The following can apply to children and employees
If the individual receives a positive test notification while at the facility, follow established Human Resources policy. If the individual receives a positive test notification while NOT at the facility, the individual should follow established Human Resources policy, stay home and self-isolate in accordance with Chester County Health Department guidance.
Determine who had contact with the positive individual during the time the individual had symptoms as well as 48 hours prior to symptoms. Notify employees who were in close contact with the confirmed individual while maintaining confidentiality as required by the Americans with Disabilities Act (ADA).
People who had close contact must self-quarantine for 14 days from the date of last contact with the positive individual.
"Close contact" is defined as having contact for more than 15 minutes, at a distance of 6 feet or less, with a positive individual.
Individuals may discontinue home isolation and return to the facility under the following conditions:
At least 3 days (72 hours) have passed since your fever went away without the use of fever-reducing medication
AND improvement in respiratory symptoms (e.g., cough, shortness of breath)
AND At least 10 days have passed since symptoms first appeared.
After returning to the facility, individuals should:
Wear a facemask at all times while at the facility until all symptoms are completely resolved or until 14 days after illness onset, whichever is longer.
Be restricted from contact with individuals at a higher risk (e.g., older adults and people of any age who have serious underlying medical conditions might be at higher risk for severe illness).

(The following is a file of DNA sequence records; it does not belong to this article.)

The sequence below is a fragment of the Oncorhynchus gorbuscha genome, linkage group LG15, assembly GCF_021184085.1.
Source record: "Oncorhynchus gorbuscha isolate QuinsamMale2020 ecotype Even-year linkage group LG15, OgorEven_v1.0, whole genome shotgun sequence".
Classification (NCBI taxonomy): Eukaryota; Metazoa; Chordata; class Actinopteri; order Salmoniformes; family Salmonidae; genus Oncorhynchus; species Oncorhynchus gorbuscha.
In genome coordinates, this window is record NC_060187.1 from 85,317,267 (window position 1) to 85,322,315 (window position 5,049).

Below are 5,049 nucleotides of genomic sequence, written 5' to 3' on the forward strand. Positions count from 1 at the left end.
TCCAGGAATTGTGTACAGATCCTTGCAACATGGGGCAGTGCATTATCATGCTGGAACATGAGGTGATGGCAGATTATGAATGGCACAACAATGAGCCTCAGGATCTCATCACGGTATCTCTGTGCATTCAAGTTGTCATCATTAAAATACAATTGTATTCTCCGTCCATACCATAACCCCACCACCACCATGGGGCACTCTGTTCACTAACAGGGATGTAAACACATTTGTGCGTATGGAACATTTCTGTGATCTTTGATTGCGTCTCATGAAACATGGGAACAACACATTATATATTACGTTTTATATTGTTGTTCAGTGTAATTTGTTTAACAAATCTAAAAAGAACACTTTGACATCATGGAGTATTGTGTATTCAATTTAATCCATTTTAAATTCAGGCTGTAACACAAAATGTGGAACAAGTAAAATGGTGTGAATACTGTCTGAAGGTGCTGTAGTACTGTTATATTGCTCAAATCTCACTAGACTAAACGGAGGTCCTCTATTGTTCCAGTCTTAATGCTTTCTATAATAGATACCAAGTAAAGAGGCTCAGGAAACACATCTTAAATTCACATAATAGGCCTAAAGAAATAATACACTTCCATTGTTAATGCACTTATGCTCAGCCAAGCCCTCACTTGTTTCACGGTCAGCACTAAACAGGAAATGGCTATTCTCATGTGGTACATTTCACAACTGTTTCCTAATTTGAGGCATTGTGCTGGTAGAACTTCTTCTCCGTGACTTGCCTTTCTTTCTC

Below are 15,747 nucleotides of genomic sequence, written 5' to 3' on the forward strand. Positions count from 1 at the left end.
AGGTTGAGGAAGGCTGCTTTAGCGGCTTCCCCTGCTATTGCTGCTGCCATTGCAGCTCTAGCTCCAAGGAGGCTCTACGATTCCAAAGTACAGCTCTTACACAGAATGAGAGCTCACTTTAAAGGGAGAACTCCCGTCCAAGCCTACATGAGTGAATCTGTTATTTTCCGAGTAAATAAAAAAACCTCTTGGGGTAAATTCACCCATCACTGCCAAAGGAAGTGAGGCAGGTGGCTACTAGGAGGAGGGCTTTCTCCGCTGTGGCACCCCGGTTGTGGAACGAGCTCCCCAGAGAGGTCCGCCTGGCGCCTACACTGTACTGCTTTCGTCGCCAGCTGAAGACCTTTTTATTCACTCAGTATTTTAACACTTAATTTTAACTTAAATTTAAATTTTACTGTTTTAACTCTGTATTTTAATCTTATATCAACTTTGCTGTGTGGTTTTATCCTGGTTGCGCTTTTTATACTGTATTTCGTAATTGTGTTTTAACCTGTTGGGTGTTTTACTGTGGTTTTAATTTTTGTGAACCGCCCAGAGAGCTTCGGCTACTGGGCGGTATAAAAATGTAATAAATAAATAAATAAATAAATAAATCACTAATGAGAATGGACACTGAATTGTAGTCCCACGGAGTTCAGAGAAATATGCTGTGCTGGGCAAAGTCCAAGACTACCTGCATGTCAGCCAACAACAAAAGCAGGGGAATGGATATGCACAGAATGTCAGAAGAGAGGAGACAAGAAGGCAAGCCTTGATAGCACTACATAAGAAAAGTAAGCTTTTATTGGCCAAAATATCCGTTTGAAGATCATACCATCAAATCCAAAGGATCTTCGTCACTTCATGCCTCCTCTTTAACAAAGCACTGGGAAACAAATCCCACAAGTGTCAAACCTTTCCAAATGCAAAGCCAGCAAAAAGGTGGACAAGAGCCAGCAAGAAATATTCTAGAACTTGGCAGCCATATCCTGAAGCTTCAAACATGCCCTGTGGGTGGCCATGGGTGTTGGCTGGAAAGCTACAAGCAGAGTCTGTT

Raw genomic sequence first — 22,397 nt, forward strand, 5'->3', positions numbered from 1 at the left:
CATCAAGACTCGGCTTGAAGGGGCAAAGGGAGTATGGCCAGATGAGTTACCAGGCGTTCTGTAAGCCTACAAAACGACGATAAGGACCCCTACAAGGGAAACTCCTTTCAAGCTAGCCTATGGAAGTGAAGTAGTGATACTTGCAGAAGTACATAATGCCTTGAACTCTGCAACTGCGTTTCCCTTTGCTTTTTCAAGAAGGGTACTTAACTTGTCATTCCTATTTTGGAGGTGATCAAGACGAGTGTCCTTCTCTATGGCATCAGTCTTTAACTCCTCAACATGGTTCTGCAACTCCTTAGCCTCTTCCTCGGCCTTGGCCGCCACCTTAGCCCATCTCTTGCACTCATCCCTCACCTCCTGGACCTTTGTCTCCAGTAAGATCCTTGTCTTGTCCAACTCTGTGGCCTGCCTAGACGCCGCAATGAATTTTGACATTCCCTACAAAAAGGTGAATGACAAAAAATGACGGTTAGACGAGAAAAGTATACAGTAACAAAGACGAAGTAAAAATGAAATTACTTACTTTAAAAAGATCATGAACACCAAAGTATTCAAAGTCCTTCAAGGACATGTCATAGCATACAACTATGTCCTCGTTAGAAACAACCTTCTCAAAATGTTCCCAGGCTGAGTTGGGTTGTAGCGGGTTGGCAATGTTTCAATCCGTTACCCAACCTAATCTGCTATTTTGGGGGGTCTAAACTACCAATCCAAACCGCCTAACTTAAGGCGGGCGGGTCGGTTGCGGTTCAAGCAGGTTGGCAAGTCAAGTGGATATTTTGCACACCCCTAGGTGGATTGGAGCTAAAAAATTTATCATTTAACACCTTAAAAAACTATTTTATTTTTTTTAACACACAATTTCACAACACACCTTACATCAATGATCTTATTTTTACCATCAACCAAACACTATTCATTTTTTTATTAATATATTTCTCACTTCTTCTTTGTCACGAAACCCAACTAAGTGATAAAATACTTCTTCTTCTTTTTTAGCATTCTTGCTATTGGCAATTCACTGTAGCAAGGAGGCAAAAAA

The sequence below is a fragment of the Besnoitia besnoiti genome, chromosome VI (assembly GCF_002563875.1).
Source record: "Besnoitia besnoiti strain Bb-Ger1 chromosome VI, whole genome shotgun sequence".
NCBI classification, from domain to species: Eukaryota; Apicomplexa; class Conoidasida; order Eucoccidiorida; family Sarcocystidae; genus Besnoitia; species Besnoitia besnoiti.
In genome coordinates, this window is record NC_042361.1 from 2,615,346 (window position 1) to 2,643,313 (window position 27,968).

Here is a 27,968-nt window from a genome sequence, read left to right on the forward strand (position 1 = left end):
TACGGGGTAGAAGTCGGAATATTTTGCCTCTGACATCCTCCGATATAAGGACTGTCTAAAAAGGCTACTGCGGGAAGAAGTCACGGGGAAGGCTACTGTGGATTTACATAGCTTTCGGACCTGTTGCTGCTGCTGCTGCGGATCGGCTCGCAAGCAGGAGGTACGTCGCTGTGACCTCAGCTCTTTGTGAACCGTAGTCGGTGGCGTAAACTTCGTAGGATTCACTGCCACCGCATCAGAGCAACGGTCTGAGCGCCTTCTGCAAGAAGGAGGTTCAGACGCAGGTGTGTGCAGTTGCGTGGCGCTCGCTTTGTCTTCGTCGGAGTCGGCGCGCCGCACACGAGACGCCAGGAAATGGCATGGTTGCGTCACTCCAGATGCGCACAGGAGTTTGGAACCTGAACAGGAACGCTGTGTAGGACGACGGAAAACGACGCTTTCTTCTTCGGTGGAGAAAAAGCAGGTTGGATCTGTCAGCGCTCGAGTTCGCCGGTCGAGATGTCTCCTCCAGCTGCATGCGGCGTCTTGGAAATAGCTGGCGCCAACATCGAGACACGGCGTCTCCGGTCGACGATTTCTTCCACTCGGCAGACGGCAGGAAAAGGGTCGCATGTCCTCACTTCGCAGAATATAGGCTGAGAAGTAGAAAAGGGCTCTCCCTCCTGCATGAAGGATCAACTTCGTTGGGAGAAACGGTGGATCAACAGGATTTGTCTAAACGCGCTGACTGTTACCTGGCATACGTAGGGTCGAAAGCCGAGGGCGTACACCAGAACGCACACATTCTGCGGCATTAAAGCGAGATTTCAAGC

Adhere to hand hygiene, respiratory hygiene, and cough etiquette (e.g., cover nose and mouth when coughing or sneezing, dispose of tissues in waste receptacles).
Self-monitor for symptoms. Seek immediate re-evaluation from occupational health/primary care provider and do not work if symptoms recur or worsen.
The Chester County Health Department will be notified of all confirmed cases through established disease reporting protocols and will follow-up with the individual appropriately. Contact the Chester County Health Department at 610-344-6225.
Supporting Customers and Clients +
Parents should monitor their children at home for signs of illness and should take their child's temperature before arriving at the care facility. Children should stay home if they show symptoms of illness or have a fever.
Consider staggering arrival and drop-off times and have child care providers come outside the facility to pick up the children as they arrive. Plans for curbside drop-off and pick-up should limit direct contact between parents and staff members. Designate a parent to be the drop-off/pick-up contact to walk children to their classroom, and at the end of the day, walk their children back to their cars.
Ideally, the same parent or designated person should drop off and pick up the children every day.
Along with best practices outlined here and in our Business Toolkit, individual business and organization sectors will be following further guidance. Click below to learn more on how they're preparing.